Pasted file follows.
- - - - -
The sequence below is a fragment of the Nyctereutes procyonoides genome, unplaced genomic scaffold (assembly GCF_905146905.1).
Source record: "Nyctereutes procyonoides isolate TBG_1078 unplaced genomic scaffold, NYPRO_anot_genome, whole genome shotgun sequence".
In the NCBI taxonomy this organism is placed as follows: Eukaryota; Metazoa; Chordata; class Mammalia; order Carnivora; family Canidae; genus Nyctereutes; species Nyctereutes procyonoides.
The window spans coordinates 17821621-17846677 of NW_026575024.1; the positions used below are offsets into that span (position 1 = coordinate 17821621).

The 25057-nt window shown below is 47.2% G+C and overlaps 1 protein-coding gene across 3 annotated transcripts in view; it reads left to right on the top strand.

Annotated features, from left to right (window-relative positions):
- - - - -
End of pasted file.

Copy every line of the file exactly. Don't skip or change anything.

The sequence below is a fragment of the Nyctereutes procyonoides genome, unplaced genomic scaffold (assembly GCF_905146905.1).
Source record: "Nyctereutes procyonoides isolate TBG_1078 unplaced genomic scaffold, NYPRO_anot_genome, whole genome shotgun sequence".
In the NCBI taxonomy this organism is placed as follows: Eukaryota; Metazoa; Chordata; class Mammalia; order Carnivora; family Canidae; genus Nyctereutes; species Nyctereutes procyonoides.
The window spans coordinates 17821621-17846677 of NW_026575024.1; the positions used below are offsets into that span (position 1 = coordinate 17821621).

The 25057-nt window shown below is 47.2% G+C and overlaps 1 protein-coding gene across 3 annotated transcripts in view; it reads left to right on the top strand.

Annotated features, from left to right (window-relative positions):